Steve: as I understand it, the scenarios are supposed to be relevant and realistic. And rather than CO2 emissions being at the low end of the scenarios, they are right up at the top end of the scenarios from the earlier IPCC reports.

        • Posted Jan 6, 2016 at 2:20 PM | Permalink

          ATTP:‘…the model output is really saying “if the concentration/forcing pathway is what we assumed, this is what we would predict”’.

          This is the Gavin Schmidt game of separating projection from prediction. He didn’t invent it; economists did. It is not fair in science to say when predictions are correct that they are validation and when they are wrong that they were qualified projections. That is creates an unfalsifiable argument, which by Karl Popper’s definition is the opposite of science.

          Steve: I’m considering putting “Popper” on my list of proscribed words.

        • Posted Jan 6, 2016 at 2:34 PM | Permalink

          Ron,
          What? Let’s say I develop a model that is used to understand how some system will respond to some kind of externally imposed change. I then assume something about what that external change will probably be and I run the model. I then report that if the change is X, the model suggests that Y will happen. If, however, in reality the change that is imposed is different to what I assumed would happen, then if I want to check how good the model is, I should redo it with what the actual external change was.

          The point is that climate models are not being used to predict what we will do AND what the climate will do. They’re really only being used to understand the climate. That what was assumed about what we would do (the concentration pathway) turns out to be different to what we actualy did, doesn’t mean that the models were somehow wrong.

        • Steve McIntyre
          Posted Jan 6, 2016 at 2:48 PM | Permalink

          That what was assumed about what we would do (the concentration pathway) turns out to be different to what we actualy did, doesn’t mean that the models were somehow wrong.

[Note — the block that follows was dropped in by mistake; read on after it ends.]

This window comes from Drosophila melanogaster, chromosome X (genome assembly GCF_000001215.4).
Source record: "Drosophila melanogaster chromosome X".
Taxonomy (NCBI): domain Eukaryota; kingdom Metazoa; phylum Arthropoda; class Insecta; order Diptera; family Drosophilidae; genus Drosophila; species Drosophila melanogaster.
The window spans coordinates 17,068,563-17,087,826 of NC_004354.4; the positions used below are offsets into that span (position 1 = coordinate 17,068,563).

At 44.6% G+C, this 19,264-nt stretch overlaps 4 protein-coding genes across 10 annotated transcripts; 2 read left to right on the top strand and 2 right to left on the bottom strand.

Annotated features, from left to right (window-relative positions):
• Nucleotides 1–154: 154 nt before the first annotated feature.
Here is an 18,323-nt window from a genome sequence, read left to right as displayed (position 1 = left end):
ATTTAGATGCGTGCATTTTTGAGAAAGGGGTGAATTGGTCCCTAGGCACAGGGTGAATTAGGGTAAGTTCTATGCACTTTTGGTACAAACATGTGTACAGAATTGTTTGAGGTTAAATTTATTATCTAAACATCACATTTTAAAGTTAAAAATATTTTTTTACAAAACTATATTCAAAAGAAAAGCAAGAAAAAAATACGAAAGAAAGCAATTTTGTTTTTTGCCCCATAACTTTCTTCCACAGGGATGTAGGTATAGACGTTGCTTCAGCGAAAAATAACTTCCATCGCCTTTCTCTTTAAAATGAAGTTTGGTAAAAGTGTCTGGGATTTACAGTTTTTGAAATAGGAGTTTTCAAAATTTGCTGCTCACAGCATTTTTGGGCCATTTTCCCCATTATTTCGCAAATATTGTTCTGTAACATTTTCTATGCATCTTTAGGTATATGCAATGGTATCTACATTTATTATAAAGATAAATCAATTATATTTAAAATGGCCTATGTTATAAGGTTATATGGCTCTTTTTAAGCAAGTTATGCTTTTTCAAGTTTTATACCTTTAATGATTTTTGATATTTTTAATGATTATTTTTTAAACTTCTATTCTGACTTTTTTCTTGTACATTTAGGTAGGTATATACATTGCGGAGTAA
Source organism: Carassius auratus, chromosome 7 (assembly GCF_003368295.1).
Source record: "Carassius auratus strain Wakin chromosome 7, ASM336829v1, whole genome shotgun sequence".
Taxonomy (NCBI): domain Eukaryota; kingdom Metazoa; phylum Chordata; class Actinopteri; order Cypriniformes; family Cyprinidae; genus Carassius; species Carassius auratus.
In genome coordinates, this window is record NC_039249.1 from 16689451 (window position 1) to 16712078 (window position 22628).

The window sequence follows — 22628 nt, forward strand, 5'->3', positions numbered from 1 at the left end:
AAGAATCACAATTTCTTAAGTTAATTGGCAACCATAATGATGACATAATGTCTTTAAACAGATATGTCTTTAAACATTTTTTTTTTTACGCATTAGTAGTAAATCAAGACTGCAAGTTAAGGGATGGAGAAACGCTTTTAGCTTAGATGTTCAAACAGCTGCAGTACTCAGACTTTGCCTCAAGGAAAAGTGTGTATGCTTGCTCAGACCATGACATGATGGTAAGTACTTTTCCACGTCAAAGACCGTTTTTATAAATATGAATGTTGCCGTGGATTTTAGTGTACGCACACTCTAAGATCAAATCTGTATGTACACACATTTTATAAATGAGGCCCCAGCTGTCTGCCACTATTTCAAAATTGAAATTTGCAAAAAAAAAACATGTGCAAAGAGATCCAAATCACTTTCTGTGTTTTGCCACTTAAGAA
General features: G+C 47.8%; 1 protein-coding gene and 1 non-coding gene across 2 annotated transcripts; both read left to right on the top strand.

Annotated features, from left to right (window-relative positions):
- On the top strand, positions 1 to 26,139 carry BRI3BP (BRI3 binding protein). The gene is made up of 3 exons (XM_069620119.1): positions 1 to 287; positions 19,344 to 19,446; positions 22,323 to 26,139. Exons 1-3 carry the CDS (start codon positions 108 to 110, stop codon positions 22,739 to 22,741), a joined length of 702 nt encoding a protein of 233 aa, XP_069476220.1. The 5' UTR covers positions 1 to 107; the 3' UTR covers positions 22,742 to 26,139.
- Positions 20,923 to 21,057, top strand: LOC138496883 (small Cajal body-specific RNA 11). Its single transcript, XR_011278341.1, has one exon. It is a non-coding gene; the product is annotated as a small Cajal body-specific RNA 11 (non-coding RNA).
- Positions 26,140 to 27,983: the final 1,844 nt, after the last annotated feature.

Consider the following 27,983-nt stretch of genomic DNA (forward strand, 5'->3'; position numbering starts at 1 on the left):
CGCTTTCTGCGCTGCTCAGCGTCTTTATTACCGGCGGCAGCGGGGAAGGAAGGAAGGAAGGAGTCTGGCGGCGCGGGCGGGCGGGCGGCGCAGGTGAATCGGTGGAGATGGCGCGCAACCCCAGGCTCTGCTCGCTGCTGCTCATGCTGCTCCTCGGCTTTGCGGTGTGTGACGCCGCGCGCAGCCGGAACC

If observed CO2 emissions have been at the top end of scenarios (as they have been) and observed temperatures have been at the very bottom end of scenarios, it seems reasonable to consider whether the models are parameterized too warm. From a distance, it seems like far more effort is being spent arguing against that possibility than in investigating the properties of lower-sensitivity models.

        • Posted Jan 6, 2016 at 2:36 PM | Permalink

          The concentration/forcing pathways aren’t model projections at all, they’re inputs.

          I didn’t say the pathways were projections, I said they were not the only source of flaws in model projections. Obviously, if the feedbacks and physics are poorly modeled you can project significant warming even with a lower concentration pathway.

          Bottom line: If CMIP5 was “good enough” to demand global economic restructuring, I think it’s good enough for the purposes of this post.

        • Posted Jan 6, 2016 at 2:47 PM | Permalink

          opluso,
          None of what you say is really an argument against updating the concentration pathway if you know that what actually happened is different to what you initially assumed.

        • Posted Jan 6, 2016 at 2:54 PM | Permalink

          From a distance, it seems like far more effort is being spent arguing against that possibility than in investigating the properties of lower-sensitivity models.